RiverEdge debut a success, despite glitches
By Steve Lord firstname.lastname@example.org June 15, 2013 12:56PM
Updated: July 17, 2013 7:15AM
AURORA — A mixture of visitors, as well as the familiar locals, were present this weekend at the start of Aurora’s future.
But what organizers didn’t know was that right as RiverEdge Park’s coming out party was ready to start with the opening of Blues on the Fox Friday night, they would get a blast from the past.
Just as the gates were to open at 6 p.m. Friday, the ticketing computers went down. It sent Aurora Civic Center Authority staff, including Jim Jarvis, vice president of marketing and sales, back to the basics.
“We literally went back in time and did it manually,” he said, able to muse about it by Saturday afternoon, after the computers were back up. “We had some people who were unhappy with how long it took to get everyone in, but mostly, people were really understanding about the whole thing.”
Well, every shakedown cruise has its glitches. And if the computer breakdown slowed the RiverEdge opening, by Friday’s end, all was good. Headliner Dr. John, the New Orleans blues legend, played for two hours before a crowd of between 5,500 to 6,000 people sitting on the pavilion benches, in their own chairs or lying on blankets on the lawn.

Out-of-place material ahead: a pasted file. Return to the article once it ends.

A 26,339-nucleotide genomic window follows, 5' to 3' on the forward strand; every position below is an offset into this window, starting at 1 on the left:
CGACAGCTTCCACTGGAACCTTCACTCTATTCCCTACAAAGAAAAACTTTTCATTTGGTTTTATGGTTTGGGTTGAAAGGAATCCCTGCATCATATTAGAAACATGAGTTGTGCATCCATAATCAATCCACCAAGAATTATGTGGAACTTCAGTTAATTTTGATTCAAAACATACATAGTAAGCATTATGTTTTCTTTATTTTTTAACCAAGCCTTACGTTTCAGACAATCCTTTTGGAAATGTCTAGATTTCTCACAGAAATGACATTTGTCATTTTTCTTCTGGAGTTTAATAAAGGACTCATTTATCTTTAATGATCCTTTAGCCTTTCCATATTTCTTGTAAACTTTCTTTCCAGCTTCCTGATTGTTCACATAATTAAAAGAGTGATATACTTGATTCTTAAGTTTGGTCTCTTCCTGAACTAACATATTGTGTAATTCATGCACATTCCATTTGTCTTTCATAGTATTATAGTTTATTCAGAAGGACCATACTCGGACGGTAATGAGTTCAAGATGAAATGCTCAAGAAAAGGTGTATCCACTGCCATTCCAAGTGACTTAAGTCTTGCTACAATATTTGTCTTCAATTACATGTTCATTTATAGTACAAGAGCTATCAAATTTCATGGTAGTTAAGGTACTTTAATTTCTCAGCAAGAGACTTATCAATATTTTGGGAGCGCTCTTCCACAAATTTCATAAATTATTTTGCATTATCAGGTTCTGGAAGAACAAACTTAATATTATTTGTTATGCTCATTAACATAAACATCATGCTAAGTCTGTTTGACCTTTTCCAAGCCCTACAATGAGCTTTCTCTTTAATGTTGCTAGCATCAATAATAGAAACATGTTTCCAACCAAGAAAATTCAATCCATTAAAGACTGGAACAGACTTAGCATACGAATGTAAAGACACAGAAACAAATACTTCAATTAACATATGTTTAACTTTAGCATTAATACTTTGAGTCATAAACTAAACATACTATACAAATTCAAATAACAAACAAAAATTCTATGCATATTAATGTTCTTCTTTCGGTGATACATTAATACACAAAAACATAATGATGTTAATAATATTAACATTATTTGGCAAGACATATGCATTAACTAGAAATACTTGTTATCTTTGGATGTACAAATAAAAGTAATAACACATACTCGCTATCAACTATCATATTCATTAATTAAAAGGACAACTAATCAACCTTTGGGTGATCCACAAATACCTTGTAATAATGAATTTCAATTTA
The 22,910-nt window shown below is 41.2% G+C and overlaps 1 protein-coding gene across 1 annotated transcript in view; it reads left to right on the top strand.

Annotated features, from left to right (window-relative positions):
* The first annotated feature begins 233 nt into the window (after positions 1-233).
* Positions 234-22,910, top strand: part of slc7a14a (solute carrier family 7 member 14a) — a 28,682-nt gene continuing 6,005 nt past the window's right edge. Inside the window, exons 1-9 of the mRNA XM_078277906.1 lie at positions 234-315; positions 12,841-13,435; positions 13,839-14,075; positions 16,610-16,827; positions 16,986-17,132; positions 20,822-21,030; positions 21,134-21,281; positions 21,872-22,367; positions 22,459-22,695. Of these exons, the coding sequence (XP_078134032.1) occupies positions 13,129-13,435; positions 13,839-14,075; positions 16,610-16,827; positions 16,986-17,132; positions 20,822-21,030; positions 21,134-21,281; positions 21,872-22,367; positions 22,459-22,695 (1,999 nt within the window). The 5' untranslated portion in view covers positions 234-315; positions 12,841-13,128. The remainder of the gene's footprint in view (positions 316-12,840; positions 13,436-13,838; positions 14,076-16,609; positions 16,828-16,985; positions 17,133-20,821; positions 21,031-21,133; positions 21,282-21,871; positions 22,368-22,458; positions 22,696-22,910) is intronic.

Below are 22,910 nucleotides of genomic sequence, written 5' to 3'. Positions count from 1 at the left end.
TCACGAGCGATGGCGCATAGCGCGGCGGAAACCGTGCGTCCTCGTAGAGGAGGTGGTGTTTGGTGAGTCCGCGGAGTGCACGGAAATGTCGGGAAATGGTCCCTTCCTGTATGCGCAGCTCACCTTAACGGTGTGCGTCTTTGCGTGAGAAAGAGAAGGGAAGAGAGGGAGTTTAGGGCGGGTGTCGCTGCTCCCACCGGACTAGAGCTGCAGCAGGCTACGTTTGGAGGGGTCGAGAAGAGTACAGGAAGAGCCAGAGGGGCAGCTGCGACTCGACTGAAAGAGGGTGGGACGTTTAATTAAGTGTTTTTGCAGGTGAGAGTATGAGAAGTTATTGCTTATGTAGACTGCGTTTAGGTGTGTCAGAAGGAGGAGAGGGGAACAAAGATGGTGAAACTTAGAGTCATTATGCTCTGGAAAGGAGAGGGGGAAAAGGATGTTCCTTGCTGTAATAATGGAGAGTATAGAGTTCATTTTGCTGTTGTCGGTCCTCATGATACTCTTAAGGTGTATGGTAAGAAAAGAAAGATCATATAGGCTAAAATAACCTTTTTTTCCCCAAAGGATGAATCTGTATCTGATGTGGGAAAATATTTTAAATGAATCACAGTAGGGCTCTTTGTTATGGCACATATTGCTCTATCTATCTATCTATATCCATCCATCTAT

“It was fantastic,” Jarvis said.
Saturday afternoon, people were staking out their spots for the night’s headliner, Buddy Guy.
Peter Dann and Jim Ellerby came all the way from Essex, England, just outside London, to see Buddy Guy. The two are on a week’s trip to Chicago to see blues music, and came to Blues on the Fox after a night at the iconic Kingston Mines in Chicago.
“This is just great,” Dann said. “And very inexpensive … a great deal.”
Courtney Peters, of Bolingbrook, and Heidi Heslinga, of Wheaton, were lounging on a blanket, listening to music and relaxing. They rode their bikes from Wheaton to RiverEdge Park for the music fest.
“It’s very nice,” said Heslinga.
The park even scored points as a park from those who didn’t particularly care about the music, such as 6-year-old Abraham and 11-year-old Deanna, who were running around, playing.
“It’s pretty awesome,” Deanna said.
This weekend, of course, was just the beginning at RiverEdge. The lineup of summer concerts includes the likes of country music legends Loretta Lynn and Randy Travis, Peter Frampton’s “Guitar Circus” and Trace Adkins.